In a perfect TV moment, statue goes down

Anchors compare tumble with the fall of Berlin Wall

War In Iraq

April 10, 2003|By David Zurawik | David Zurawik,SUN TELEVISION CRITIC

The image of Saddam Hussein's statue being pulled to the ground yesterday in Baghdad provided television with a visual metaphor for the fall of the dictator that resonated with centuries-old symbolism. It also offered viewers emotional release after weeks of relentless war coverage.

"The huge statue of Saddam Hussein falling in Baghdad symbolically reflected the end of his regime," CNN anchorman Wolf Blitzer said yesterday in a telephone interview from Kuwait. "Watching the dramatic scenes in the streets of Baghdad yesterday flashed back memories for me of the destruction of the Berlin Wall and the subsequent collapse of the Soviet Union."

The movie-like moment, which occurred at 10:48 EST, could scarcely have been scripted more perfectly in terms of the popular American narrative of the war. It wasn't U.S. soldiers toppling the statue, it was U.S. soldiers using an armored vehicle to help Iraqis topple Hussein - just as the Pentagon has insisted that American forces are helping that nation's population express its will to be rid of Hussein.

The soldiers offered their help after Iraqis had spent several futile minutes hammering at the huge marble pedestal on which the statue stood. Then Marine Cpl. Edward Chin scaled the statue and placed an American flag over the statue's face.

It was a moment of super-charged symbolism and as, is often the case, multiple readings of the event were instantly obvious.

To some, the flag might look like an executioner's hood - an image of conquest and death rather than liberation. Furthermore, the flag might reinforce the idea that this was a struggle between America and Hussein, rather than Hussein and the Iraqi people, as the Pentagon has insisted. The American flag was quickly removed, to be replaced by a pre-Hussein flag of Iraq.

And, then, the statue was brought down. Not all the way at first: Interior supports that connected pedestal to statue held the giant sculpture in a weirdly limp position parallel to the ground but hovering above it. There was something almost comical about the position that made the statue's demise seem even more degrading for Hussein.

When the monument finally hit the ground, cheering Iraqis leapt upon it, many hitting its face and head with their shoes. ""Showing the sole" of the shoe or foot to the face of an enemy is an insult in Iraqi culture.

Finally, the head of the statue was broken off and dragged through the streets on a chain.

Television viewers were witnessing the re-enactment of a ritual of victory and defeat that can be traced as far back as ancient Babylon, according to Joseph Basile, an art historian at the Maryland Institute College of Art.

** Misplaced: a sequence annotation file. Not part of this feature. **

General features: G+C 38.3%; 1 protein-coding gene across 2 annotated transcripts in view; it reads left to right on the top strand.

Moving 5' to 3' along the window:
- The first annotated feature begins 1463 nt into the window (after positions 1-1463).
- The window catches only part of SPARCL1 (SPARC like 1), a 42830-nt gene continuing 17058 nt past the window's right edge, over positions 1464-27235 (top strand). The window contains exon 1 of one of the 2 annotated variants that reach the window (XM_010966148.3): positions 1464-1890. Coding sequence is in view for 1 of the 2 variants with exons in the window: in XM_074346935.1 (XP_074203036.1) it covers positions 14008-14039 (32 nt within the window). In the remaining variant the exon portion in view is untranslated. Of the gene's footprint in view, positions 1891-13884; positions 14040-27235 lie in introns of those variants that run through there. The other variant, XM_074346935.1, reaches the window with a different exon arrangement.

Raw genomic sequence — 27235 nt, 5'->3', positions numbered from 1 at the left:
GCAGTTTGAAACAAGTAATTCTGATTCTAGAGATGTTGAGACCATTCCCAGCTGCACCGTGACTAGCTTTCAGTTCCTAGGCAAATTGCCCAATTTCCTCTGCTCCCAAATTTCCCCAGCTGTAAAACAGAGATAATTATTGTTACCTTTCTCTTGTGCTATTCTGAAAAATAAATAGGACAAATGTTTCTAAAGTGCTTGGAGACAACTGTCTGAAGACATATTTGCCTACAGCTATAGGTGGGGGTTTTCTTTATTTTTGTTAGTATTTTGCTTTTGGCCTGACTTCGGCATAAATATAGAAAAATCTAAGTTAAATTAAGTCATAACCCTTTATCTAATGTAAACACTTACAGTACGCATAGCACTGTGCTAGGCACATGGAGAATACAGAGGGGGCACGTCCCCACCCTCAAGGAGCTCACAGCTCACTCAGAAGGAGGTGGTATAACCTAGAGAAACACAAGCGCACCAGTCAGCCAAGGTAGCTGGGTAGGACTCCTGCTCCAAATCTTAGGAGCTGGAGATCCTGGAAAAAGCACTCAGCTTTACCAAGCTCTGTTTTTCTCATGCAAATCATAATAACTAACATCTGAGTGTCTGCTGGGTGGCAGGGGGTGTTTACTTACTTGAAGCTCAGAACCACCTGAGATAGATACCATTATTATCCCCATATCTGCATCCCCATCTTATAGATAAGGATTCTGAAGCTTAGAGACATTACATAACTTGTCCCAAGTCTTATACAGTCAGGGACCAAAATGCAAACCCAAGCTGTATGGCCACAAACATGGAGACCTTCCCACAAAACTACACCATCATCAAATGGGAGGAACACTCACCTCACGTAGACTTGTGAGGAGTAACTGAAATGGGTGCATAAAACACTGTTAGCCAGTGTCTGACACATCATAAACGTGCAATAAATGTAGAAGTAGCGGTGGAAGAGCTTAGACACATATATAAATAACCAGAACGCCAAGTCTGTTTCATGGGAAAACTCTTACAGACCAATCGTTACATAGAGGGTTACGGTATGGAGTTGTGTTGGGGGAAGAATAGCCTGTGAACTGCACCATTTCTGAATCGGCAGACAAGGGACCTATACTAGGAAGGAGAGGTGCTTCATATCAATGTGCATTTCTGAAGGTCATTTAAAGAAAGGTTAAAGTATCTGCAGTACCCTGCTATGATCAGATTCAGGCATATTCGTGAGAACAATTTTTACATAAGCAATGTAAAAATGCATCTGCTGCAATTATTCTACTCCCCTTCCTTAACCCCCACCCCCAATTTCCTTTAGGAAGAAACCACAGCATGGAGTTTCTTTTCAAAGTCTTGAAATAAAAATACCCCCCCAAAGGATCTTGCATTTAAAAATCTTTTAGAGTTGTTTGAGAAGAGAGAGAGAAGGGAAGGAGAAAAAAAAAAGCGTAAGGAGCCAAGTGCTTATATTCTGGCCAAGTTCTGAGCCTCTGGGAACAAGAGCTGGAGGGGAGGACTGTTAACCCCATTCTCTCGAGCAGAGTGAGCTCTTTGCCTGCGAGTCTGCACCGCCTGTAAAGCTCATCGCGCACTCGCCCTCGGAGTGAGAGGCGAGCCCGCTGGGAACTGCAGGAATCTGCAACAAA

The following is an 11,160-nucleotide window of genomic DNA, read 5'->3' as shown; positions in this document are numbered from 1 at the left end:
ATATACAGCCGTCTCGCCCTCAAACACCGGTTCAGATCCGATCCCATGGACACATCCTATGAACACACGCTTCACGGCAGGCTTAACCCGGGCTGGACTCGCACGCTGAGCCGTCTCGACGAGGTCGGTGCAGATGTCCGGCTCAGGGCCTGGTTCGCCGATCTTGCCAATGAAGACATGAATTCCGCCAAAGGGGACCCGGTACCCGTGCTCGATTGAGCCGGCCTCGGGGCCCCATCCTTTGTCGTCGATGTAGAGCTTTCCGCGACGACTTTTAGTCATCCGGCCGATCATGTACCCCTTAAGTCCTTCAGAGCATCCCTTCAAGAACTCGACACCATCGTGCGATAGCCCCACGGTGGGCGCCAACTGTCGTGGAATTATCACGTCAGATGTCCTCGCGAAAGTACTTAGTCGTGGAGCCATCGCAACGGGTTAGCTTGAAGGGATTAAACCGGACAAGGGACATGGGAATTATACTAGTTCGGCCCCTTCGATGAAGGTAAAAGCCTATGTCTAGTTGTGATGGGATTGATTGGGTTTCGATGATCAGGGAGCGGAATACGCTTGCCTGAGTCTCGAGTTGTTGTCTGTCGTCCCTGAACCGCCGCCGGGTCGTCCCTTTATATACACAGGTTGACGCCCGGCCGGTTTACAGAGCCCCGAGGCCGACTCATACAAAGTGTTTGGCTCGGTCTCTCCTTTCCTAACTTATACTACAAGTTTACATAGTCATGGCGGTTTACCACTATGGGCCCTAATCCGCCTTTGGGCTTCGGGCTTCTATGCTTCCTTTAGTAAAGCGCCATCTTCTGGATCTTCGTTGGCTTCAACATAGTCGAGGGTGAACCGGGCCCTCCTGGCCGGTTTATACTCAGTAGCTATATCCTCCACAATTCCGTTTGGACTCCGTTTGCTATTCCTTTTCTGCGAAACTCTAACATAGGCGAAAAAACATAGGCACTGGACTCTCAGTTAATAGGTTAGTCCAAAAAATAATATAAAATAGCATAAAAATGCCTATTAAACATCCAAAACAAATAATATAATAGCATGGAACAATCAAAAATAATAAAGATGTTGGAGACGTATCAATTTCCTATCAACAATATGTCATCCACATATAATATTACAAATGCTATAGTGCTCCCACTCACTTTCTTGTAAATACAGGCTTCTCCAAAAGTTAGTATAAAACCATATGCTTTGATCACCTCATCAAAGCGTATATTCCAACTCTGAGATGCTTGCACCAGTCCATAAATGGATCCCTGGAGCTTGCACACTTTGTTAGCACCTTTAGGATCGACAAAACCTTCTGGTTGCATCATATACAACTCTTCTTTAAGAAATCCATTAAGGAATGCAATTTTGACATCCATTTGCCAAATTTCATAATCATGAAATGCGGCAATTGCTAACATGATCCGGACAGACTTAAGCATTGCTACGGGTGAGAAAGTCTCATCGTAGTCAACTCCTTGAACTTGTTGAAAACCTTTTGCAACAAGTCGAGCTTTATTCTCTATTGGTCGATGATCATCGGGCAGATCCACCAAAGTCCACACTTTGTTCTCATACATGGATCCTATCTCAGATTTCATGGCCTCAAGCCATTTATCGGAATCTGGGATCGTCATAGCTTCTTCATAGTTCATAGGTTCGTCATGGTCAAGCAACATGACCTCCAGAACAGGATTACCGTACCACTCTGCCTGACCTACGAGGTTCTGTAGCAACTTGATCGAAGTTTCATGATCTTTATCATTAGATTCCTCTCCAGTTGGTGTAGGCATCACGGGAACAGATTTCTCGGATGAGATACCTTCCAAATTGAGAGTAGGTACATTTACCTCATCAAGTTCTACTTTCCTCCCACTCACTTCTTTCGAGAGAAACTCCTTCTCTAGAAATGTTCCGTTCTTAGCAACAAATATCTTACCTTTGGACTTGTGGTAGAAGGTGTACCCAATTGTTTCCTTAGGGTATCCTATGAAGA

In Iraq, "the belief is that the ruler's power is in the sculpture itself," Basile said. ""So, when you attack the sculpture as we saw it attacked on television, you attack and gain power over the ruler himself."

Dragging the head of the statue is especially humiliating, as the head is thought to be the seat of the ruler's "animating spirit," Basile said.

Yesterday's images were called historic in their own right. "I think that image [of the statue falling] will come to epitomize this conflict. It will come to match the ultimate symbolic moments of other conflicts, wars and revolutions of our lifetime," Paul Slavin, executive producer of ABC's World News Tonight with Peter Jennings said.

Edward Worteck, a documentary photographer and professor of art and communication at Goucher College, said, "I was just talking with my students about images that come to stand for the war in which they were photographed. And I have a hunch this [Hussein's statue falling] is the one that we're going to remember.

"On the other hand, as a documentary photographer, a little signal goes off in my head when I see an event like this. If you look closely, it is hard to get a clear reading on the true context of what we saw."

For example, the scenes were shot at close range, which makes it hard to determine how large the crowd really was. Nor does the footage reveal how the crowd came together or who the members of it really were.

"All the words from the anchors and reporters implied that this was a real image of Iraqi liberation. And, so, that's the way it is likely to be seen," Worteck said.

"But such an image is also the perfect visual corollary to the sound bite, and that is the danger: Such images, if not questioned, can be ripe for propaganda."

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